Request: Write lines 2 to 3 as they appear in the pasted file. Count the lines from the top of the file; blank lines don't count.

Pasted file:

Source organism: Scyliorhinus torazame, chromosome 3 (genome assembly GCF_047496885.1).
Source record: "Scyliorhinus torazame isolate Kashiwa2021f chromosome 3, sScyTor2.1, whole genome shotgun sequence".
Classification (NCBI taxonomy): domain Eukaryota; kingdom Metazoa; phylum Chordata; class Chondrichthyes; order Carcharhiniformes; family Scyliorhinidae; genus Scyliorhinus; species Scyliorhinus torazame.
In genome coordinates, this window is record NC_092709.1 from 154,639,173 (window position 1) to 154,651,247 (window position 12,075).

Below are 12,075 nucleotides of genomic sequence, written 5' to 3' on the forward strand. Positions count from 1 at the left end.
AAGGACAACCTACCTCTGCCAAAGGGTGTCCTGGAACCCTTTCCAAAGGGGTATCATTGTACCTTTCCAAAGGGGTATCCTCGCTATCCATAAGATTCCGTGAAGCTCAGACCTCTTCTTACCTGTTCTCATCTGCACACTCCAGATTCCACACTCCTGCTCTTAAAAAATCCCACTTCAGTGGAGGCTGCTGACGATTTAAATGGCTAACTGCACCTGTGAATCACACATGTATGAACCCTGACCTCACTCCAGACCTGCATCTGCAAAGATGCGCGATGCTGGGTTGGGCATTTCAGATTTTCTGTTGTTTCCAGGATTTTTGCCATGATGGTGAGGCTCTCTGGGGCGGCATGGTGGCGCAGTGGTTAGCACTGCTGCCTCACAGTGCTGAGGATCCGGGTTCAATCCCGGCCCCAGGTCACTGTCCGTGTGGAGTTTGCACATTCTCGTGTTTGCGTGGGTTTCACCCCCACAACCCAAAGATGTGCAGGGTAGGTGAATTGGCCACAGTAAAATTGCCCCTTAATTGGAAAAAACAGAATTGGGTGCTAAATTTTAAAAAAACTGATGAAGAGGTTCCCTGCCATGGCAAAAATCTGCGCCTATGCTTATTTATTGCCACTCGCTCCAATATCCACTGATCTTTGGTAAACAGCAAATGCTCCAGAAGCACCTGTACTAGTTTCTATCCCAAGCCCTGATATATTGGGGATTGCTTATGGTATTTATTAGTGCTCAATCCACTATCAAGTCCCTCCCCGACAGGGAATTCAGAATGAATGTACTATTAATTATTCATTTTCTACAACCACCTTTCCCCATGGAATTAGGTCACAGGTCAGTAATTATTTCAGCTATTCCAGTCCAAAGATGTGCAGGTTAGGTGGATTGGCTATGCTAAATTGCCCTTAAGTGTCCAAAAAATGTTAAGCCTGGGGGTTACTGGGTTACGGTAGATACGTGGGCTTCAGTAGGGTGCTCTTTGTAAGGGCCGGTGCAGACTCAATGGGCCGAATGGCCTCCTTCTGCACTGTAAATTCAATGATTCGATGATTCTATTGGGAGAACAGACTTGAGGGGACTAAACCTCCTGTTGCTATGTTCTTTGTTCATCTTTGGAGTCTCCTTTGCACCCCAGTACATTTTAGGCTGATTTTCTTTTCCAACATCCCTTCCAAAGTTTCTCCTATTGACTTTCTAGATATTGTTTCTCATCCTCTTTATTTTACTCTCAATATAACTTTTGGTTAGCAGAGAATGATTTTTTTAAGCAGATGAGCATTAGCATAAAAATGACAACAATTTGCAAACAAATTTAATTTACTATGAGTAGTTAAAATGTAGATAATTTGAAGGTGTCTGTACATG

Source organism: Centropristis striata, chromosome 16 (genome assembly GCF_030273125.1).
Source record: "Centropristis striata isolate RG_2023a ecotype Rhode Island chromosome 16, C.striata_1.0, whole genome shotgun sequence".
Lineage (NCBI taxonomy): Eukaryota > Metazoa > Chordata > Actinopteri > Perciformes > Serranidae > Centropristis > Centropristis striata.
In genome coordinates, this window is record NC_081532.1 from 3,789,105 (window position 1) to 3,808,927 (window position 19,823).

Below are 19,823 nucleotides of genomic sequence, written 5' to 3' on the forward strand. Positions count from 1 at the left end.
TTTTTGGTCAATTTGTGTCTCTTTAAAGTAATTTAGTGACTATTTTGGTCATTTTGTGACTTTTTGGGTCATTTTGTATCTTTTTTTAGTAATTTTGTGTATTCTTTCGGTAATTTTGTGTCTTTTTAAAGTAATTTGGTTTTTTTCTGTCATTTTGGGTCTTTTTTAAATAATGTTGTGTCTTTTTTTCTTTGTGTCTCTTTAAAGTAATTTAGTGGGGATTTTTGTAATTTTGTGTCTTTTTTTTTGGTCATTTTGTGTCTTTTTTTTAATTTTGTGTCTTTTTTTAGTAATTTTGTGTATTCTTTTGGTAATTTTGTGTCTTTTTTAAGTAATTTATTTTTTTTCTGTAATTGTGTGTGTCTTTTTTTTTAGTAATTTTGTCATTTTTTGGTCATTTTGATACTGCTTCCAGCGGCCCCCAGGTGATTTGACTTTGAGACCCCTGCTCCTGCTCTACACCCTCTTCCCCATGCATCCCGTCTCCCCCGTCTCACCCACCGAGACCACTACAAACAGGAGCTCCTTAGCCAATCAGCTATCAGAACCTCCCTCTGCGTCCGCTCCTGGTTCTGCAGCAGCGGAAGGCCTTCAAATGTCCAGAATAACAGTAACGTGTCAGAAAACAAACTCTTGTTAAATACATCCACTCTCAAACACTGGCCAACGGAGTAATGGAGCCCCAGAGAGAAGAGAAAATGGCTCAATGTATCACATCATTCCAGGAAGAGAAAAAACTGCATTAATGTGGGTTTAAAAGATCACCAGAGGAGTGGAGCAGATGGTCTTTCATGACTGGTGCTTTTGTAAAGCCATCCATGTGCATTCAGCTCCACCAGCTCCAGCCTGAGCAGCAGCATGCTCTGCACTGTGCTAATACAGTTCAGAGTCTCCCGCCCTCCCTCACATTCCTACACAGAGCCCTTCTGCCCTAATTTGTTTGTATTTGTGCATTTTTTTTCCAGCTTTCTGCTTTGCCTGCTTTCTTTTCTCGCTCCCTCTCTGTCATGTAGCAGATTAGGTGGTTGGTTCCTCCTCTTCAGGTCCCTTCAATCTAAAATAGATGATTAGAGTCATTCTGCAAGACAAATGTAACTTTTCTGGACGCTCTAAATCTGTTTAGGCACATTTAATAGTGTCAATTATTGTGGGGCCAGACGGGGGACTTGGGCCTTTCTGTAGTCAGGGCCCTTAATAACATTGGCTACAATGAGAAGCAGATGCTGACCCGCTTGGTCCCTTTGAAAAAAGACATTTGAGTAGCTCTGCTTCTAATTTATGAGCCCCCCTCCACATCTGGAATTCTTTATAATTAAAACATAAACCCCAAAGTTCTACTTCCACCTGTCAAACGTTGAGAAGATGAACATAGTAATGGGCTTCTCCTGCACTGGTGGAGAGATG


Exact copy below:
Source record: "Scyliorhinus torazame isolate Kashiwa2021f chromosome 3, sScyTor2.1, whole genome shotgun sequence".
Classification (NCBI taxonomy): domain Eukaryota; kingdom Metazoa; phylum Chordata; class Chondrichthyes; order Carcharhiniformes; family Scyliorhinidae; genus Scyliorhinus; species Scyliorhinus torazame.